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The ending week of February was much more like spring in northwestern Pennsylvania. Although in many areas nearby, people heard the frogs and toads chirping and singing, I didn’t here. And it will likely be another week or so following the brutal snow and wind of March. 

FrogWatch 2017 is already gearing up for its second season in northwestern Pennsylvania.. Sponsored by the Pymatuning Lab of Ecology (PLE) located in Linesville, the citizens-scientist program is a national effort to document the the frog and toad populations in wetland areas.

“We’ve already had one organizational meeting with volunteers which was held at the Woodcock Creek Nature Center in late February,” Christopher Davis, the assistant director at PLE said. “We’ll conduct a second training program for volunteers at the Ecology Lab on Monday March 6 from 6 p.m. to 8 p.m. The volunteers will be trained how to recognize the calling sounds of various species of frogs and toads which inhabit the region’s waterways and wetlands.”

The PLE Lab is located at 13142 Hartstown Road in Linesville.

According to Davis, volunteers can choose any particular wetland they wish to monitor and are asked to visit the site at least two times a week throughout the breeding season from March through August. This is the second year for the program in cooperation with the Pittsburgh Zoo and the national FrogWatch program.

Volunteers have already been out listening for frogs and toads since the late February warm-up in the Linesville area near the Ohio border.

“I was amazed that we heard the northern leopard frogs and spring peepers and other species  during the last full week of February,” Davis said. “It’s highly unusual to hear them this early.”

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Thanks to Chris Davis who shared this photo of his young son taken on a warm February night Frog Watching.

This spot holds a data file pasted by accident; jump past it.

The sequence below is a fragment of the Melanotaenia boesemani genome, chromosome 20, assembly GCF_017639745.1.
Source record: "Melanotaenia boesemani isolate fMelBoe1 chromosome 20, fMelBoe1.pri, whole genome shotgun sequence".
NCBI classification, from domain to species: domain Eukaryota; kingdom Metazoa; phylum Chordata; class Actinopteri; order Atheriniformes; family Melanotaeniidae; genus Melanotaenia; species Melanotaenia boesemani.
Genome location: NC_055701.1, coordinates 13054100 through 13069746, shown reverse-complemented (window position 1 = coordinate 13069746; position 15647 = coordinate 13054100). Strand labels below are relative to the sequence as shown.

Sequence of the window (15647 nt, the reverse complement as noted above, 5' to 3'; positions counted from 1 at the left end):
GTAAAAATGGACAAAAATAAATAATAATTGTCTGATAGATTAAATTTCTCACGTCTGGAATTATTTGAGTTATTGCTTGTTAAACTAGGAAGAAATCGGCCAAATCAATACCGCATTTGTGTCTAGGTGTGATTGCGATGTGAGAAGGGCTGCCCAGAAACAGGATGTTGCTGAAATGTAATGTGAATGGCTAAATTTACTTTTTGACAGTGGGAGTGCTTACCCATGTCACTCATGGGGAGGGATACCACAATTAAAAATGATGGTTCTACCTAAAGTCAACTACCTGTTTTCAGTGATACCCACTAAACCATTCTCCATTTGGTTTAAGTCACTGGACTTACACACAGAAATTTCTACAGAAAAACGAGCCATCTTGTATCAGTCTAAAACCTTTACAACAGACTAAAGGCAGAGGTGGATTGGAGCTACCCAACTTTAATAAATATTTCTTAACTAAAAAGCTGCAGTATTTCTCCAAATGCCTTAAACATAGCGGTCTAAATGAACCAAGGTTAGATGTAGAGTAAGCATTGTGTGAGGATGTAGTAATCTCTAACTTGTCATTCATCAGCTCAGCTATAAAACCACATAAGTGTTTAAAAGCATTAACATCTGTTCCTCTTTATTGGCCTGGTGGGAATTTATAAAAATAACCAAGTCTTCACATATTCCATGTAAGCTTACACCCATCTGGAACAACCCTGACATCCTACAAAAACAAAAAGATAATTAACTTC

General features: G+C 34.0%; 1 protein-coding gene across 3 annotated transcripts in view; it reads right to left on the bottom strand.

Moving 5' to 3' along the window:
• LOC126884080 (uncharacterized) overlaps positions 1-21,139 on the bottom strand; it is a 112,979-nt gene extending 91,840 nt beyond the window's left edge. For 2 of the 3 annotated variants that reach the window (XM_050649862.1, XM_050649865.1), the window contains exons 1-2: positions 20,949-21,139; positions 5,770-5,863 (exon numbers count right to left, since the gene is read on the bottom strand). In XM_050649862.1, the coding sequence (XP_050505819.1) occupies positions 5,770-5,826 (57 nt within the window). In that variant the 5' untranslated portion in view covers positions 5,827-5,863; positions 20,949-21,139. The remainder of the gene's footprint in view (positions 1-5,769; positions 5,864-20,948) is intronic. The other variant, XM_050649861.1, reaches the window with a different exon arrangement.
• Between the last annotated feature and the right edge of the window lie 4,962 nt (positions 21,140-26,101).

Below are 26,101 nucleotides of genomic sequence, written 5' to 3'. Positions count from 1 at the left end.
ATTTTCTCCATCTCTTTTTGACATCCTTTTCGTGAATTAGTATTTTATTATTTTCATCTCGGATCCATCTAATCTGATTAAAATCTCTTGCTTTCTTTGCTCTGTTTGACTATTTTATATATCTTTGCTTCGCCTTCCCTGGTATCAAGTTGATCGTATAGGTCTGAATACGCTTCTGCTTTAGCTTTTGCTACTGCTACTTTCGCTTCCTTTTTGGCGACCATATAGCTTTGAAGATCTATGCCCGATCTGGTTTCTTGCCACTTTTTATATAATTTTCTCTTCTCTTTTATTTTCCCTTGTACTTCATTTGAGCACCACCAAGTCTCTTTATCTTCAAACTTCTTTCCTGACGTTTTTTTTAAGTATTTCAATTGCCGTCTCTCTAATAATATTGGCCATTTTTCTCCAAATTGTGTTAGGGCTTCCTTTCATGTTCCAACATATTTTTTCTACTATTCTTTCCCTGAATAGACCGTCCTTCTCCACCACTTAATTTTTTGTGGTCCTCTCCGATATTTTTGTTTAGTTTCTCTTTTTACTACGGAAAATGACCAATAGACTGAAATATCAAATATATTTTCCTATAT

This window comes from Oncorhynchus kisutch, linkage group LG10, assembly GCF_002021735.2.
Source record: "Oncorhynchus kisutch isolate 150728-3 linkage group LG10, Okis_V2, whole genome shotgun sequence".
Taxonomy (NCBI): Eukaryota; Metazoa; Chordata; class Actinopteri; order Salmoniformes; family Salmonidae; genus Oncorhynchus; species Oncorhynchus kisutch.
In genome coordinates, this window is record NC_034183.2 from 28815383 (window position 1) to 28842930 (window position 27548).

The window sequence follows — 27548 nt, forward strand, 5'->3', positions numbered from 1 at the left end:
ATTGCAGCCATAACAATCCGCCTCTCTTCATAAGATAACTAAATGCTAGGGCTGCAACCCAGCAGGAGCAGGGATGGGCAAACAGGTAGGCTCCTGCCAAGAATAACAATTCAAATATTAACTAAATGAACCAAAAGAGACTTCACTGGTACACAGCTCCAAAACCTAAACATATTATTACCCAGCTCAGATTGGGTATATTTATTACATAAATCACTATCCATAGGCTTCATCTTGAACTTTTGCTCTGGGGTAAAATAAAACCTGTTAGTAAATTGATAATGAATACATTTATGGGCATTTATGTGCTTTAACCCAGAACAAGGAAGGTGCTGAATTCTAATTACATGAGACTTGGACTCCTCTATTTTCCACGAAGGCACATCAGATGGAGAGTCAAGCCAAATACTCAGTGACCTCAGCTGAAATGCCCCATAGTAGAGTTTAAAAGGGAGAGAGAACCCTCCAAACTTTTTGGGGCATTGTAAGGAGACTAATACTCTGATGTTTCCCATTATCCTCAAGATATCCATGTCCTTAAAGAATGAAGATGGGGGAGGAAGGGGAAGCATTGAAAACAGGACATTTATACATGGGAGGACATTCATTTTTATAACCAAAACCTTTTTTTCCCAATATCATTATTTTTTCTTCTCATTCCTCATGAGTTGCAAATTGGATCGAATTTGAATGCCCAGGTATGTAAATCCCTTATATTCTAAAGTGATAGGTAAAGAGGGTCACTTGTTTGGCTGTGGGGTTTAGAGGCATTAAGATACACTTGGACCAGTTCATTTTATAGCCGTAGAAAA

According to Davis, there is a lack of data regarding the local frog and toad population in the region.

“The information collected by the volunteers will be entered into a database so that we can better understand and monitor the populations. The program is open to anyone who is interested on helping protect our native wildlife.”

Davis estimates that the region is home to nine or ten different species.

“We just don’t know for sure,” he said. “There could be more. The information is very important for us so we can better monitor the populations and take action when and where needed.”

This year will bring some additional ears to the program. According to Davis, he is piloting a new program with staff and students from two regional schools, the Conneaut Area Senior High School and Northwestern High School in Albion.

“We will be using bioacoustic recording devices with the  students to record all of the species in a particular area,” he said. “The students will be trained as FrogWatch volunteers, mastering the protocol and learning the calls of our local frogs and toads Students will come up with an aspect of the protocol they want to test. For example, is three minutes of listening enough time or perhaps it should be extended to six minutes. Students will use advanced software to visualize the recordings and rapidly identify what species are calling.”

If the pilot program is successful this year, Davis would like to extend an open invitation to any school which would like to participate.

The March 6 training session at the PLE Lab is free and open to anyone interested, there are no fees or prior registration required. However, Davis would like to know how many volunteers to expect. He can be reached at 814-720-6613 or email at chd47@pitt.edu

More information on the national FrogWatch can be found at https://www.aza.org/frogwatch

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